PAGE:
How to Protect Sexual Assault Victims

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If one of your friends, or someone you know have been a victim of sexual assault, there are many steps you can take to help keep that individual safe and provide them space and a loving environment that they need to recover. Nothing can undo the trauma that the person in question has endured, but what comes next determines how they can heal and move on. Sexual assault is unfortunately still common worldwide and can happen one least expects it. 

Here’s what to do if you know someone who has been sexually assaulted. 

Believe Their Story 

One of the most common reasons sexual assault victims don’t speak out about their trauma immediately after what has happened to them is because they may fear being disbelieved. However, false sexual accusations range from 2 to 10 percent of all claims and are extremely rare. In the wake of today’s allegations, people may be given the impression that victims of false sexual allegations are more common than victims of rape and sexual assault, but it’s the other way around. If you know someone who has confided in you about sexual abuse, let them know that you believe them and will do everything in your power to help them. 

Remove the Source of Abuse 

Not all sexual abuse victims endure abuse on a cold and dark night in an alley; many of them are repeatedly abused in their own homes by their partners. Domestic abuse is never limited to black eyes according to these experts, and can be as drastic as forcing an individual to perform sexual acts that they don’t consent to. If you know someone who is going through a similar experience, offer them a safe place to stay until they can receive legal advice from a professional. Many initiatives and NGOs also offer sexual abuse victims homes and provide them with career options if they have been financially dependent on their partners.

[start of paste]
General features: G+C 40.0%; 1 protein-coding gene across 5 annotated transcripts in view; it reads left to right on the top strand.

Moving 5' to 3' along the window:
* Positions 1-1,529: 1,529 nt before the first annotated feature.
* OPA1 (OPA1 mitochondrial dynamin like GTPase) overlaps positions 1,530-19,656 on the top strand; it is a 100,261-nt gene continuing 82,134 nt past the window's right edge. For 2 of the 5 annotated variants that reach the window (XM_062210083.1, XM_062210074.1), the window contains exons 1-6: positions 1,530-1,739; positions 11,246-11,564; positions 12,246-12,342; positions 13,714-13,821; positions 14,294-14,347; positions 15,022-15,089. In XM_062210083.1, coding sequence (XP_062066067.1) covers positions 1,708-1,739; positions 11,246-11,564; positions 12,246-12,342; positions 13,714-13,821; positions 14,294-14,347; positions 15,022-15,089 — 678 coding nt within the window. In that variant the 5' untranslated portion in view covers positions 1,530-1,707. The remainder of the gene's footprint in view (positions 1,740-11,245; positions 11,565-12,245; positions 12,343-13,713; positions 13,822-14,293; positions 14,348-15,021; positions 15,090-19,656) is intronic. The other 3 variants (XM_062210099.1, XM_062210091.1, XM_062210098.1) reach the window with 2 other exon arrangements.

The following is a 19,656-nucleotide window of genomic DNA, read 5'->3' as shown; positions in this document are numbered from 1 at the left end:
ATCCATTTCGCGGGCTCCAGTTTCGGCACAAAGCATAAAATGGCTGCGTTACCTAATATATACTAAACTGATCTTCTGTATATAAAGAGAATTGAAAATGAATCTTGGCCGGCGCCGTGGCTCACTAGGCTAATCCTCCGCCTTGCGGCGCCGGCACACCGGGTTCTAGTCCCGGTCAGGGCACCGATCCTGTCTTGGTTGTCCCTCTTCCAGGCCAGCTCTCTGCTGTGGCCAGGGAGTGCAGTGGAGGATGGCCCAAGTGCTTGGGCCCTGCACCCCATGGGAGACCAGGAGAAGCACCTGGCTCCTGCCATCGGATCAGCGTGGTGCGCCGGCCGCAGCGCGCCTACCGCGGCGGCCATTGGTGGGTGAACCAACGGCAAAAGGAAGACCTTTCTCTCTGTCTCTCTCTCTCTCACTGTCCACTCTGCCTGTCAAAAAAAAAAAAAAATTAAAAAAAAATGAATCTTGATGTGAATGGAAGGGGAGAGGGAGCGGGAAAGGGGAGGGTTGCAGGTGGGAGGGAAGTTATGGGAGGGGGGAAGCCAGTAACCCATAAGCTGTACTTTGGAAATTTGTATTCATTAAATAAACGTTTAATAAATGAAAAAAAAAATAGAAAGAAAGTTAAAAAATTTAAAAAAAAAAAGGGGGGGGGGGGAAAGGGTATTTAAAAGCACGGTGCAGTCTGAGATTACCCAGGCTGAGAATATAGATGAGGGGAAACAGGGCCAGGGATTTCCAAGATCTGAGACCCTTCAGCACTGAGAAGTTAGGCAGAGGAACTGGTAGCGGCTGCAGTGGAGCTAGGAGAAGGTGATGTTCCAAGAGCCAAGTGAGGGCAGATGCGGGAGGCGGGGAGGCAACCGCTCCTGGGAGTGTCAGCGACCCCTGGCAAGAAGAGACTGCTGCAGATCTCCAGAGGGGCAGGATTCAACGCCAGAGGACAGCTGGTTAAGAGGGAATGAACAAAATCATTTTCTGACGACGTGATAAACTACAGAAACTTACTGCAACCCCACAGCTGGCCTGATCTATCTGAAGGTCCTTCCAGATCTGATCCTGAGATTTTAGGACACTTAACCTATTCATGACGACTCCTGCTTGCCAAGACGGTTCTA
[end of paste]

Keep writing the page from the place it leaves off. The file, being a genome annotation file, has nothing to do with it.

Help Them Process the Trauma 

Not all sexual abuse victims know that they have been abused; some of them are manipulated by their abusers into thinking they have provided consent when they haven’t. Consent can be verbal and non-verbal, but visiting someone’s home or going out on a date with a stranger does not make it the victim’s fault. If you know an individual who has spent a night drinking and is confused about whether or not they have been sexually abused, they likely were. There is nothing confusing about direct consent, and you may want to clarify to them how they can work on processing what happened and what they can legally do about it. 

Offer Them Professional Counselling 

Not all victims will be open to sharing what happened to them, even to their closest friends and family members. In most cases, it’s much easier to talk to a complete stranger about traumas, seeing as they don’t already see the individual from a certain perspective. Group therapy can sometimes be effective, but it’s a much better option for the victim in question to receive one-on-one professional therapy from a trained psychotherapist who is experienced in treating sexual assault victims. Never pressure a victim into speaking out, because such pressuring may also come off as abusive. You never want to force the person in question to do anything, especially because they have already been forced to be involved in sexual acts that they didn’t want to be a part of. If you know a victim who refuses to talk about their trauma, refer them to a professional or ask a psychotherapist to reach out. 

Keep Them Safe 

Protecting a victim is about keeping them safe from re-experiencing the trauma, or dealing with it in illegal ways that may exacerbate the harm. Many victims may be inclined to seek revenge or harm themselves. If you know a victim whom you suspect may harm themselves or others, immediately call a psych professional who is experienced in dealing with such cases. Don’t try to handle the situation yourself; experts in the field know what you don’t when it comes to helping a victim overcome trauma. On the other hand, try to give the victim some space to process what happened. You should never be too distant, but you should still provide them the space to heal. Only call a professional if you think the victim is drastically mentally impaired after the trauma, but never force a victim to get therapy if they don’t think they need it. Sometimes, they only need time to process everything and to heal. 

Protecting sexual assault victims always starts with talking to them and letting them know that they are safe. Even if you suspect the truth of a victim’s claim, never make any accusations, and let professional attorneys handle the traumatic event. In many cases, victims only need time to recover, but it’s recommended that they receive therapy.

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